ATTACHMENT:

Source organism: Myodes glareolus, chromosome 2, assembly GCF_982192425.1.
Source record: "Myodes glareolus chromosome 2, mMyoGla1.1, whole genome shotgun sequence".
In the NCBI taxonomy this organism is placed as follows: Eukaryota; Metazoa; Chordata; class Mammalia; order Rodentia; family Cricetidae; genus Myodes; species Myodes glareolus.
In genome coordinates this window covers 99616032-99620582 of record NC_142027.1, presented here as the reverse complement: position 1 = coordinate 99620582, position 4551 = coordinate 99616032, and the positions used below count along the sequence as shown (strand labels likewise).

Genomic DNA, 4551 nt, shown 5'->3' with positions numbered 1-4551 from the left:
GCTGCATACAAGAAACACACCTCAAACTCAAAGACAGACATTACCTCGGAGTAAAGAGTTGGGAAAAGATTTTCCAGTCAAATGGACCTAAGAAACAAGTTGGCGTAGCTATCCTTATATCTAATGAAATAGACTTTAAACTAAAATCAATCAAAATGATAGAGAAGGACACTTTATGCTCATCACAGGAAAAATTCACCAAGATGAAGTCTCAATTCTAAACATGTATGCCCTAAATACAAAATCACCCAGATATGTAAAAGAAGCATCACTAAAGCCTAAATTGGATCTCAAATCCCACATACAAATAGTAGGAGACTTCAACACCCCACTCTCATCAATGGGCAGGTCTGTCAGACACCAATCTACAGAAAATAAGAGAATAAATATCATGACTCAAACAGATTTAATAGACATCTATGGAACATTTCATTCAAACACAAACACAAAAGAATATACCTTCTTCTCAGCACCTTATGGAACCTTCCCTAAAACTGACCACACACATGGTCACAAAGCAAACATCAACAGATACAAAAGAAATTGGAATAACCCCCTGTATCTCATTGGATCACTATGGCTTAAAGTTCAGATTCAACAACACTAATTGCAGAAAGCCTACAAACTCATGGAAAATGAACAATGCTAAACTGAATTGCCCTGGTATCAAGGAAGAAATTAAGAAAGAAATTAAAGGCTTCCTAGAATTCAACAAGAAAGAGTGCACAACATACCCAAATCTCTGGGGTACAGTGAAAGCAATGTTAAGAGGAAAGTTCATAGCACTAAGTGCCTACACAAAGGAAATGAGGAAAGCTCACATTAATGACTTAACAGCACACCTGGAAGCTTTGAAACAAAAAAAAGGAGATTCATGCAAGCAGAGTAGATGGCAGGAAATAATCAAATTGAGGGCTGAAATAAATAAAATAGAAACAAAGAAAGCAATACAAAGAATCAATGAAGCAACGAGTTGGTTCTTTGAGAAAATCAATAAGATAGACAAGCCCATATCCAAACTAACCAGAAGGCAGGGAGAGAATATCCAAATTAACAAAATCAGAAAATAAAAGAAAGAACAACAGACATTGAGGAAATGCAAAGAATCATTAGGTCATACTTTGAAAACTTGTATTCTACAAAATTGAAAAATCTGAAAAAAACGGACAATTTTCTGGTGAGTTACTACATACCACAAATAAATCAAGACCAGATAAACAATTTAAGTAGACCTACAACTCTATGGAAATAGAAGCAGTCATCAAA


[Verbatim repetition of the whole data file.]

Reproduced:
Source organism: Myodes glareolus, chromosome 2, assembly GCF_982192425.1.
Source record: "Myodes glareolus chromosome 2, mMyoGla1.1, whole genome shotgun sequence".
In the NCBI taxonomy this organism is placed as follows: Eukaryota; Metazoa; Chordata; class Mammalia; order Rodentia; family Cricetidae; genus Myodes; species Myodes glareolus.
In genome coordinates this window covers 99616032-99620582 of record NC_142027.1, presented here as the reverse complement: position 1 = coordinate 99620582, position 4551 = coordinate 99616032, and the positions used below count along the sequence as shown (strand labels likewise).

Genomic DNA, 4551 nt, shown 5'->3' with positions numbered 1-4551 from the left:
GCTGCATACAAGAAACACACCTCAAACTCAAAGACAGACATTACCTCGGAGTAAAGAGTTGGGAAAAGATTTTCCAGTCAAATGGACCTAAGAAACAAGTTGGCGTAGCTATCCTTATATCTAATGAAATAGACTTTAAACTAAAATCAATCAAAATGATAGAGAAGGACACTTTATGCTCATCACAGGAAAAATTCACCAAGATGAAGTCTCAATTCTAAACATGTATGCCCTAAATACAAAATCACCCAGATATGTAAAAGAAGCATCACTAAAGCCTAAATTGGATCTCAAATCCCACATACAAATAGTAGGAGACTTCAACACCCCACTCTCATCAATGGGCAGGTCTGTCAGACACCAATCTACAGAAAATAAGAGAATAAATATCATGACTCAAACAGATTTAATAGACATCTATGGAACATTTCATTCAAACACAAACACAAAAGAATATACCTTCTTCTCAGCACCTTATGGAACCTTCCCTAAAACTGACCACACACATGGTCACAAAGCAAACATCAACAGATACAAAAGAAATTGGAATAACCCCCTGTATCTCATTGGATCACTATGGCTTAAAGTTCAGATTCAACAACACTAATTGCAGAAAGCCTACAAACTCATGGAAAATGAACAATGCTAAACTGAATTGCCCTGGTATCAAGGAAGAAATTAAGAAAGAAATTAAAGGCTTCCTAGAATTCAACAAGAAAGAGTGCACAACATACCCAAATCTCTGGGGTACAGTGAAAGCAATGTTAAGAGGAAAGTTCATAGCACTAAGTGCCTACACAAAGGAAATGAGGAAAGCTCACATTAATGACTTAACAGCACACCTGGAAGCTTTGAAACAAAAAAAAGGAGATTCATGCAAGCAGAGTAGATGGCAGGAAATAATCAAATTGAGGGCTGAAATAAATAAAATAGAAACAAAGAAAGCAATACAAAGAATCAATGAAGCAACGAGTTGGTTCTTTGAGAAAATCAATAAGATAGACAAGCCCATATCCAAACTAACCAGAAGGCAGGGAGAGAATATCCAAATTAACAAAATCAGAAAATAAAAGAAAGAACAACAGACATTGAGGAAATGCAAAGAATCATTAGGTCATACTTTGAAAACTTGTATTCTACAAAATTGAAAAATCTGAAAAAAACGGACAATTTTCTGGTGAGTTACTACATACCACAAATAAATCAAGACCAGATAAACAATTTAAGTAGACCTACAACTCTATGGAAATAGAAGCAGTCATCAAA